Effects of antiplatelet therapy with indobufen or aspirin-dipyridamole on graft patency one year after coronary artery bypass grafting

S. M. Rajah, U. Nair, M. Rees, N. Saunders, D. Walker, G. Williams, A. Critchley, D. Beton, C. Campbell, R. A. Lawson, A. Rahman, K. K. Nair, J. Dyet, S. Kushwaha, A. Rees, J. D. Powell, J. Drake

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38 Scopus citations

Abstract

Saphenous vein coronary artery bypass graft patency can be increased by antiplatelet therapy. Aspirin plus dipyridamole are effective but are associated with tolerability problems. Indobufen is a possible alternative antiplatelet agent that may be better tolerated. A prospective, randomized, double-blind, parallel-group study was undertaken to compare the efficacy and safety of indobufen 200 mg twice daily with aspirin 300 mg thrice daily plus dipyridamole 75 mg thrice daily in preventing occlusion of autologous saphenous vein coronary artery bypass grafts. A total of 803 patients were randomized in the study, of whom 552 had a follow-up coronary angiogram approximately 1 year after operation. All anastomoses were patent in 56 % of indobufen-treated patients and 59 % of aspirin-dipyridamole recipients (p = 0.384). The percentage of all anastomoses patent was 82 % in the indobufen group and 83 % in the aspirin-dipyridamole group (p = 0.297). Mean postoperative blood loss was significantly less in the indobufen group (p = 0.043). Patients who received indobufen also had significantly fewer adverse events considered to be treatment-related compared with aspirin-dipyridamole recipients (p = 0.02). At the doses tested indobufen was as effective as aspirin plus dipyridamole in preventing occlusion of saphenous vein grafts and was better tolerated. Because indobufen was associated with less postoperative blood loss it may be used before operation in coronary artery bypass grafting.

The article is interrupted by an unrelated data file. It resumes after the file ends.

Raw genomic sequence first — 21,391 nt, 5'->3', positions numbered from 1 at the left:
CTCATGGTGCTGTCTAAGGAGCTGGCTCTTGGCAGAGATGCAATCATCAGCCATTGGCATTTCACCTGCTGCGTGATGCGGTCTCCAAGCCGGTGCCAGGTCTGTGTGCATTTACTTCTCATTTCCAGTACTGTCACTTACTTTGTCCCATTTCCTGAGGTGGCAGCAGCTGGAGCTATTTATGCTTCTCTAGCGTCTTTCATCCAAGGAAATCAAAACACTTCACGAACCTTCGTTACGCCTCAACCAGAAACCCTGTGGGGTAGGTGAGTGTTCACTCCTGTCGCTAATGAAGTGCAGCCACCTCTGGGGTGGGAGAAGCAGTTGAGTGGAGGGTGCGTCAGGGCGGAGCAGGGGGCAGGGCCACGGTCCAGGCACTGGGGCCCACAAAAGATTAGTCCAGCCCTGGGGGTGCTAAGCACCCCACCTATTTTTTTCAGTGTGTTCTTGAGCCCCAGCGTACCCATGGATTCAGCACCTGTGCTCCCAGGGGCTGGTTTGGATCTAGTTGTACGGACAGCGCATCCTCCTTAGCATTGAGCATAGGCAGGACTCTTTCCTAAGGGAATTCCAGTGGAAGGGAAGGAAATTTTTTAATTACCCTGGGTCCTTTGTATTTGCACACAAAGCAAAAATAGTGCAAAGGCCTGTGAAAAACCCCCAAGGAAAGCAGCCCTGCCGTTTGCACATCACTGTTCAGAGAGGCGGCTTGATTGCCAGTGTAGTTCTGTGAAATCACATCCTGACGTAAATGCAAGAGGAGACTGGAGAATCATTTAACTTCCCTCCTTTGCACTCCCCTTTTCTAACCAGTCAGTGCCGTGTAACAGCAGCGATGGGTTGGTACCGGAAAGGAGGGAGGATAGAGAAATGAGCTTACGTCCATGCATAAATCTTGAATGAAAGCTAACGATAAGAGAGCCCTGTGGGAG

Original languageEnglish (US)
Pages (from-to)1146-1153
Number of pages8
JournalJournal of Thoracic and Cardiovascular Surgery
Volume107
Issue number4
DOIs
StatePublished - 1994

ASJC Scopus subject areas

  • Surgery
  • Pulmonary and Respiratory Medicine
  • Cardiology and Cardiovascular Medicine

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